WHEN INFIELDERSNomar Garciaparra and Mark Sweeney organized Dodger Idol, a talent show forfirst-year Dodgertown campers, they were prepared to let rookie Hiroki Kurodaoff the hook. The veteran Japanese pitcher had just arrived in the U.S. andbarely spoke a word of English, but when the newbie hazing took place in theclubhouse in late February, there was Kuroda—outfitted in a wig and fakesideburns and chest hair—at the mike in front of his new teammates, manglingLove Me Tender. "Elvis had a better voice," says Sweeney, "but evenSimon Cowell would dig this guy's guts."
This is an article from the March 31, 2008 issue
The Dodgers digKuroda's five-pitch arsenal, which is why, during their off-season hunt for astarter to complement ace Brad Penny, they opted to sign the righthander to athree-year, $35.3 million deal rather than trade some of their premiumprospects to land Johan Santana or Erik Bedard. If the three-time JapaneseCentral League All-Star is as good as they think he is ("Great stuff, greatmakeup—I put my reputation on the guy," says L.A. assistant general managerand scouting maven Logan White), Chavez Ravine could be home to the league'sdeepest rotation.
Nicknamed Mr.Complete Game in his native country, where he finished roughly 30% of hisstarts over an 11-year career with the Hiroshima Toyo Carp, Kuroda was 40--26with a 2.86 ERA over the last three seasons despite a home ballpark that is themost hitter-friendly in the Central League. His impressive array ofpitches—low-90s fastball, cutter, forkball, slider and shuuto (hard sinker thatcuts left)—was the buzz of camp, but there are signs, however small, thatKuroda, who turned down four-year offers from the Diamondbacks, Mariners andRoyals, could turn out to be more like Kei Igawa than Daisuke Matsuzaka. He is33, his strikeout rate has declined in each of the last three years, and forall his complete games, he has logged more than 200 innings in a season onlytwice in his career. "Certainly he's not in his prime years, but hiscompetitive nature is off the charts," says White, who scouted Kuroda inJapan. "He always turned it up a notch when guys got on."
Beyond Kuroda andPenny, the Dodgers expect a breakout season from Chad Billingsley, who workedout of the bullpen for the first three months of last season, then had a 3.12ERA as a starter after the All-Star break. The pear-shaped 23-year-old unveileda changeup this spring to add to his devastating fastball-curve combo. Says anNL general manager, "He's one of the top five pitchers under 25. He couldbe the ace of that staff by the end of the year."
How much runsupport the ensemble gets will depend on new manager Joe Torre's willingness tobench high-priced veterans in favor of L.A.'s prodigiously talented youngsters.How committed will Torre be to leftfielder Juan Pierre with Matt Kemp, 23, andAndre Ethier, 25, scratching for at bats (box, below)? And when third basemanAndy LaRoche (.589 slugging at Triple A Las Vegas) returns from thumb surgeryin May, will Torre tap the 24-year-old if the struggles of Garciaparra, adefensive liability and owner of a .328 OBP in '07, continue?
The Dodgers, whowere 10th in the NL in scoring, hope to see a boost in run production with theaddition of free agent Andruw Jones. The centerfielder raised eyebrows when hearrived in camp at least 10 pounds heavier than his '07 playing weight of 225pounds, but Jones, coming off a down year, says that adding the extra flab wasintentional. "I was too light [last year]," he says. "I never feltright. So [this winter] I just ate what I wanted."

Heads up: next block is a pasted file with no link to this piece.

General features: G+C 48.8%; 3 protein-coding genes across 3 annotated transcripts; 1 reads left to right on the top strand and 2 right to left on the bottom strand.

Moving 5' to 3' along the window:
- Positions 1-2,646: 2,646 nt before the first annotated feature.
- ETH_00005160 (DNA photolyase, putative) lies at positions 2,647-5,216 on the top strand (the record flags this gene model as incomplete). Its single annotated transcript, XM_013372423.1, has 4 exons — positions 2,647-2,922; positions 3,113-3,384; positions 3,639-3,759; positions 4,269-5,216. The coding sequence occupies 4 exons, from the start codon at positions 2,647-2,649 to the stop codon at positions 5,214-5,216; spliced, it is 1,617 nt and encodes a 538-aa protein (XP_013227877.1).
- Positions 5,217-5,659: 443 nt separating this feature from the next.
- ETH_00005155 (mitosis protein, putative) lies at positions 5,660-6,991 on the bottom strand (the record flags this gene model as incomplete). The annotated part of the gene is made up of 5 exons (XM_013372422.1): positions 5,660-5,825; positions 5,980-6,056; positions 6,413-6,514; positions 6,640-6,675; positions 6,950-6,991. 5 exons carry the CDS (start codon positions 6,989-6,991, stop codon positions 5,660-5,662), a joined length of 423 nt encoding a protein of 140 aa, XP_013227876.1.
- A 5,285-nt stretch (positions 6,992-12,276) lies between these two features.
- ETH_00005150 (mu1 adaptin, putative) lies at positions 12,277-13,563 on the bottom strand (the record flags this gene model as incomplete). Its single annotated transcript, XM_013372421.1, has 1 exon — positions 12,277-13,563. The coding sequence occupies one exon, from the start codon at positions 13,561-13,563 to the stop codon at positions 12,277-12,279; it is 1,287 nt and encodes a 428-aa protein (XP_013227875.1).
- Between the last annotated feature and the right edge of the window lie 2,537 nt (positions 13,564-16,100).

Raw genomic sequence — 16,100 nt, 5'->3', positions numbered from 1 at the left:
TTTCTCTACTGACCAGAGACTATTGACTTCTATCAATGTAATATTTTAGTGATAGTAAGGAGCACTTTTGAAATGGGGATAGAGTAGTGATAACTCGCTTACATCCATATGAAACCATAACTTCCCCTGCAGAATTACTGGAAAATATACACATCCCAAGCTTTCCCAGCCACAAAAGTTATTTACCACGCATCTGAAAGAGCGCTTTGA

Jones played inthe postseason in each of his first 10 seasons with the Braves but watched fromhome the last two Octobers. "I expect to be back in the playoffs," hesays. "I wouldn't have signed here if I didn't believe this team will gofar."
How far theDodgers go could come down to whether the team's new Elvis impersonator can hithis notes on the mound.
a modest proposal...
Juan Pierre isn'tqualified to be an everyday leftfielder, and any playing time that he takesfrom Matt Kemp (left) or Andre Ethier is a crime. Pushed out of centerfield bythe signing of free agent Andruw Jones, Pierre, 30, is only a fair defensiveplayer (he has one of the game's worst throwing arms), carries a mediocreon-base percentage (he has ranked among the majors' top four in outs made ineach of the last five seasons) and can't go deep (his last home run was in2006, more than 700 at bats ago). The 23-year-old Kemp is a potential star,with power more typical of a corner outfielder (.521 slugging percentage lastseason), and Ethier, 25, does everything better than Pierre does except stealbases. For the Dodgers to overtake the Rockies and the Diamondbacks in the NLWest, the up-and-comers have to play.
PROJECTED ROSTER WITH 2007 STATISTICS
FIRST SEASON WITH LOS ANGELES
New acquisition(R) Rookie B-T: Bats-throws
*Japanese league stats
WHIP: Walks plus hits per inning pitched
PVR: Player Value Ranking (explanation on page 62)
Team sluggingpercentage for L.A. in 2007, the lowest among the 16 clubs with a winningrecord. Lack of power has been a recurrent problem for L.A., which hasn't had a30-home-run hitter since '04. That's one reason the Dodgers signed AndruwJones, who hit 26 or more homers in each of the last 10 seasons. A word ofcaution, though: His .413 slugging percentage in '07 was his worst—by 48points—over that span.
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EXCERPTED FROM SI
MARCH 4, 1963
SANDY KOUFAX is a type of the new Americancosmopolite. He knows his way around most of the major cities in the country.He is on easy and familiar terms with the publicized names of sport and showbusiness, has financial interests in a motel and an FM stereo station inCalifornia, is a liberal tipper, golfs in the 80s.... In other words he is thevery model of a modern major leaguer, except for that damn finger.
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